Reflections on “How intersectional grantmaking can support Sex Workers and other marginalized movements in shrinking civic space”
Sienna Baskin, Sex Work Donor Collaborative, Alexis Wilson Briggs, Red Umbrella Fund, and Erin Williams, Constellations Culture Change Fund & Initiative, The Center for Cultural Power.
The Sex Work Donor Collaborative (SWDC) organized a Discovery Journey for the Human Rights Funders Network Funding Futures Festival entitled “How intersectional grantmaking can support Sex Workers and other marginalized movements in shrinking civic space.” We hoped to offer an opportunity for funders to meet sex worker activist leaders and build more support for the effective intersectional movements we need. However, our session welcomed less than five people, including our facilitators. The energy across the convening was palpable, but there was little mention of sex worker rights outside this session. As a philanthropic community focused on the most marginalized movements, this was concerning. We believe these were some of the issues at play:
Misunderstanding | Many funders do not understand the difference between sex work and human trafficking. Sex work is the voluntary provision of sexual services for money or goods. Human trafficking is exploitation, and involves coercing someone to engage in the sex trade, or any labor, against their will. Systemic oppression complicates choice for all of us, and sex work, like any other work, is not exempt from this reality. But not all sex workers are victims of human trafficking. More funders are recognizing the importance of sex workers’ human rights and supporting human rights defenders in this space. But many funders still lack an understanding of the issues and dynamics involved in sex work and human rights.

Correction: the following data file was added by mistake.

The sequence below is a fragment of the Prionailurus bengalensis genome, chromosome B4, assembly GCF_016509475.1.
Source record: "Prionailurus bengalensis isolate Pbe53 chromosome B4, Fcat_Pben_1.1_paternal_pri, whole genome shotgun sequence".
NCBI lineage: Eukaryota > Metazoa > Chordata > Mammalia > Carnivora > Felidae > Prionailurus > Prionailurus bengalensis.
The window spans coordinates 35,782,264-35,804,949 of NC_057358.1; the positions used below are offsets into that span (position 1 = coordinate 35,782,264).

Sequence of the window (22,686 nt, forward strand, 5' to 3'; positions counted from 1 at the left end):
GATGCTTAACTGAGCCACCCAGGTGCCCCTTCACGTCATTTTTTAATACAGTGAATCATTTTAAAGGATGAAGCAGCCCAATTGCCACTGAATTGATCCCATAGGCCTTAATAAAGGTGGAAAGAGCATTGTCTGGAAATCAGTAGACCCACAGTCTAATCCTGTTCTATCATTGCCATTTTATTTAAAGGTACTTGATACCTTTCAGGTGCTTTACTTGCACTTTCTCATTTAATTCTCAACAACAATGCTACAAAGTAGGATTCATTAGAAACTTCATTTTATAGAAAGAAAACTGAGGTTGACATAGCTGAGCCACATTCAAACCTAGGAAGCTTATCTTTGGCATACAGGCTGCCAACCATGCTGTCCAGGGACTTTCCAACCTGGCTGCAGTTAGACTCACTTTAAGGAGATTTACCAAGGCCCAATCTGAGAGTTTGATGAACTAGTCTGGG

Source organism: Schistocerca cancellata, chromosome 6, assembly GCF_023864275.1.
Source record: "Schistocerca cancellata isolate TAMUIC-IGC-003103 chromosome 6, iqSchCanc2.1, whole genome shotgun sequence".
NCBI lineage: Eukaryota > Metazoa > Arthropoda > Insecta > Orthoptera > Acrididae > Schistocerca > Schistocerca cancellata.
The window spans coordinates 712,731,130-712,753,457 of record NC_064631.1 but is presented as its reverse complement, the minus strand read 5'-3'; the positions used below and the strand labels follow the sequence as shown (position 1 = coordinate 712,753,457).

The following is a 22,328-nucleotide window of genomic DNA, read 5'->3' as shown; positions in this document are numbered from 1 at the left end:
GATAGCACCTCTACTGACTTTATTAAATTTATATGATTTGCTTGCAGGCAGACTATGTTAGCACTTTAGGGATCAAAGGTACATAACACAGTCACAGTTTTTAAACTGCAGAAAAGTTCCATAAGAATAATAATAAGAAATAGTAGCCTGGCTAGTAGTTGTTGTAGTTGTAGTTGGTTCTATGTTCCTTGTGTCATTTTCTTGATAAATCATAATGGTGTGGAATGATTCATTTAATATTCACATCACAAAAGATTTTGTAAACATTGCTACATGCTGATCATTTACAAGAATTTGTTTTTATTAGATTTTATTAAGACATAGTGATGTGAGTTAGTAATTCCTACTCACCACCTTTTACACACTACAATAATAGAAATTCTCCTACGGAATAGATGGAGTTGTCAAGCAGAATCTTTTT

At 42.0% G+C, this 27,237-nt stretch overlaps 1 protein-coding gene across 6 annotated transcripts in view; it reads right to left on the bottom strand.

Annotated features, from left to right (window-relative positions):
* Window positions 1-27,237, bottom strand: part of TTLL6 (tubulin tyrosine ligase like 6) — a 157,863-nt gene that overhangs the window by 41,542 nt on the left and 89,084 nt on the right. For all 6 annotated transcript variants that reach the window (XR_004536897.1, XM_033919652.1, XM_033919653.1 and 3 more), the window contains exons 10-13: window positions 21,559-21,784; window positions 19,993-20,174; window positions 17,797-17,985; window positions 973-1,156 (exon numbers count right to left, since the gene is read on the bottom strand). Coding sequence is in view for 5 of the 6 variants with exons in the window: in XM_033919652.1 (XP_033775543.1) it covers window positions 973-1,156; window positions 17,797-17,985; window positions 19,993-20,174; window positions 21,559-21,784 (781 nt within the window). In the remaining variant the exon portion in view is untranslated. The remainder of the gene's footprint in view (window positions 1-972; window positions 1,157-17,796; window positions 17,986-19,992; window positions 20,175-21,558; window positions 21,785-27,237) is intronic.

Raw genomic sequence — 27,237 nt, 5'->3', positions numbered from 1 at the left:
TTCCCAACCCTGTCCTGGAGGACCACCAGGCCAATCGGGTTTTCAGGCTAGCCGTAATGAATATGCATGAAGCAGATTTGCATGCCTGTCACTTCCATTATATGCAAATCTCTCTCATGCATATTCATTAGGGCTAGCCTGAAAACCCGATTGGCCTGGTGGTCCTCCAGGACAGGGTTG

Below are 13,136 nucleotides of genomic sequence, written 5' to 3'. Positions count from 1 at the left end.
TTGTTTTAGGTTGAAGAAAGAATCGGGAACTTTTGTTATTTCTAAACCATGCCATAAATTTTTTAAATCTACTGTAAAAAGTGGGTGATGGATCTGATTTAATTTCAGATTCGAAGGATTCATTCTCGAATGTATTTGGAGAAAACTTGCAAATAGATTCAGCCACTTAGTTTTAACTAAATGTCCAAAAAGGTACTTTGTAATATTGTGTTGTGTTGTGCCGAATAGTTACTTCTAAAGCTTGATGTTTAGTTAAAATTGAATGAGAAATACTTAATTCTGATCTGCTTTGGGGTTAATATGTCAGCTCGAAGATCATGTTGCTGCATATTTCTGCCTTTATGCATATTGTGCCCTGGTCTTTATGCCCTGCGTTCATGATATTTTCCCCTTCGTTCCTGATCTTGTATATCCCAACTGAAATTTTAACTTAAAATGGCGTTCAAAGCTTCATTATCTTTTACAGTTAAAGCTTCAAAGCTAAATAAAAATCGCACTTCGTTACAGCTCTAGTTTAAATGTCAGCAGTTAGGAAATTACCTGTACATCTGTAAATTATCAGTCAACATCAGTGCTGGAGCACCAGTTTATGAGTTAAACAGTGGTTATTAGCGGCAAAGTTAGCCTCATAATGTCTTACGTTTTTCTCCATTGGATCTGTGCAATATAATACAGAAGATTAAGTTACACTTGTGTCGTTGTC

Fear | This cloud of misunderstanding can lead to fear. Funders are afraid to ask questions, to look foolish or uninformed, and to ask for help. In our research, we have found that funders also fear the reputational risk of being associated with sex workers.
Apathy | Misunderstanding and fear can lead to apathy. There are many issues that carry less risk or will require less internal advocacy, so many funders hang back. The consequence is that the resourcing for sex worker rights movements remains at less than 1% of all global human rights funding. This has severely hampered the progress of sex worker movements working to advance gender, sexual and reproductive, economic, labor, and digital justice. It has limited the progress of movements at the nexus of intersecting oppressions, including Black, trans, poor, and undocumented people, who must hide or downplay sex worker issues in order to appeal to funders.
Sex workers have been extraordinarily resilient in the face of violence, discrimination, and exclusion. With little to no funding, they continue to create programs around the world, providing community care and mutual aid and shifting culture and policy towards more liberatory frameworks. More multi-year general operating support would augment this work and strengthen broader social movements that are focused on advancing decriminalization, harm reduction, anti-trafficking, and non-carceral justice. It would respond directly to the growing “anti-gender” trends focused on denying the beauty of diverse sexual orientation and gender identity and expression.
While some of us have been supporting these movements for a long time, the SWDC’s strategy is to create a space where funders can feel comfortable asking questions to further their understanding of sex workers’ rights. We are all still learning. We invite funders to join us, helping to create spaces in philanthropy that are intentionally welcoming to sex worker identities, thereby working toward a more equitable future.